At-a-glance: Low carbon details of today's UK Budget

by Search Gate staff. Published Wed 24 Mar 2010 18:47
Chancellor Alistair Darling delivers his green Budget

Investment in low carbon technologies was at the heart of the Budget delivered by the Chancellor today.

Major low carbon components of today’s Budget are:

* Green Investment Bank
The new Green Investment Bank for Low Carbon Development announced by the Chancellor today will be a major step in overcoming the finance challenge confronting infrastructure projects in the UK. The Government says this will be particularly important for the energy sector given the scale of the investment needed to bring forward low carbon electricity, and will have an early focus on offshore wind.
The Government will fund its investment of up to £1bn in the bank using receipts from the sale of mature infrastructure-related assets and will seek to match this with at least £1bn of private sector investment.

* Offshore wind infrastructure competition
The Chancellor has today announced a competition for up to £60m of funds to develop sites close to ports that will support manufacturing for the offshore wind industry.
Site developers will be able to bid for access to the fund. The Government says it will be expecting all bids to include contributions from local supply chain partners.
The competition will help the UK secure major operations in offshore wind manufacture and assembly, which will directly create hundreds of skilled jobs with thousands more in the supply chain.
Supporting the development of the offshore wind sector is crucial to enable the UK to realise its renewable energy ambitions. Britain is, and will remain for the foreseeable future, the largest single market for offshore wind in the world.

* Energy market reform
The initial findings of the Energy Market Assessment were published alongside the Budget, narrowing down the options for market reform to incentivise the necessary investment over the next few decades and to “ensure the consumer gets the best deal possible in the long term”.

The initial findings are:

• The energy market has delivered for the UK economy and, with the measures set out in the Low Carbon Transition Plan, will continue to deliver to 2020.

• But for the long term the status quo is not an option. The challenges beyond 2020 are significant and will increasingly place pressure on the market in its current form. The UK’s binding 80% greenhouse gas reduction target by 2050 will only be achieved by huge increases in low-carbon electricity generation, requiring unprecedented levels of investment, including the upfront costs of many low carbon technologies.

• Providing greater certainty on the current carbon price alone will not be enough to drive the long-term change needed.

• The Government is ruling out a single buyer agency, saying this would not drive cost efficiency or bring the same benefits as a market-based approach.

• The issue of liquidity in the wholesale electricity market needs addressing. New players are needed to ensure a dynamic market that delivers the best possible deal for the consumer.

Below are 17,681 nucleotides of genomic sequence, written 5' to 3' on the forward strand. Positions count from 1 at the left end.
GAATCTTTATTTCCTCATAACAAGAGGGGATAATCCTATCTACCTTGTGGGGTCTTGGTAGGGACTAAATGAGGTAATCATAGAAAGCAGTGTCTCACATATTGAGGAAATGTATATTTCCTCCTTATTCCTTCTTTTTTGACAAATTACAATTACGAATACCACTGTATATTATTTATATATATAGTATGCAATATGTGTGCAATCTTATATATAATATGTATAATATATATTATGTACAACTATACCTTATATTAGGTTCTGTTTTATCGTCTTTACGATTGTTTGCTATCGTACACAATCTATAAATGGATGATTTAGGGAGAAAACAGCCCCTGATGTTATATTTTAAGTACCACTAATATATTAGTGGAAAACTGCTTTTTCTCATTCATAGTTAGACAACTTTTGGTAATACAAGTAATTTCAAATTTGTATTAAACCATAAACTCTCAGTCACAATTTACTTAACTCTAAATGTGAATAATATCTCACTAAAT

The Government says it will work closely with the industry, regulator and other interested parties to assess the remaining options against a criteria of cost-effectiveness, affordability and investor certainty.

Proposals will be brought forward for consultation this autumn, with a White Paper following in Spring 2017.

* Pay As You Save
Following the publication of the Government’s Household Energy Management strategy in March, the Budget has today announced that the Government and the financial services industry will undertake detailed work through a joint forum to develop PAYS arrangements. This will enable millions of households to finance the high upfront costs of installations from the savings they make on their energy bills.

* Consultation on Biomass
The Government today announced its intention to consult shortly on proposals to change the way in which electricity from biomass is supported to improve investor certainty and ensure sustainability. This follows a review of how biomass is supported under the existing £1bn Renewables Obligation (RO).

Proposals include:

• Providing a set level of support for dedicated biomass (such as woodchip, energy crops) for their lifetime under the Renewables Obligation. This would split non fuel (e.g upfront capital) costs for new plants from fuel costs, meaning a consistent level of income for capital outlay, with a fuel element subject to regular review.

• Grandfathering ROCs for anaerobic digesters and energy from waste with CHP facilities at current levels from point of accreditation.

• Excluding bioliquids from receiving grandfathered support under the RO.

• Consulting in the summer on the introduction of sustainability criteria for biomass (such as wood and energy crops used for heat and electricity) and considering whether biomass generation must meet these criteria as a condition of qualifying for financial support.

Support for generators in all technologies other than biomass is currently grandfathered, meaning that the level of ROCs they receive is set at the point of accreditation for 20 years, irrespective of future changes to support levels.

* Nitrous oxide gases
The Budget today announced that Government intends to opt nitrous oxide gases from nitric acid production into the EU ETS from 2017. This is expected to lead to additional abatement of around 2 MtCO2 equivalent between 2017 and 2015.

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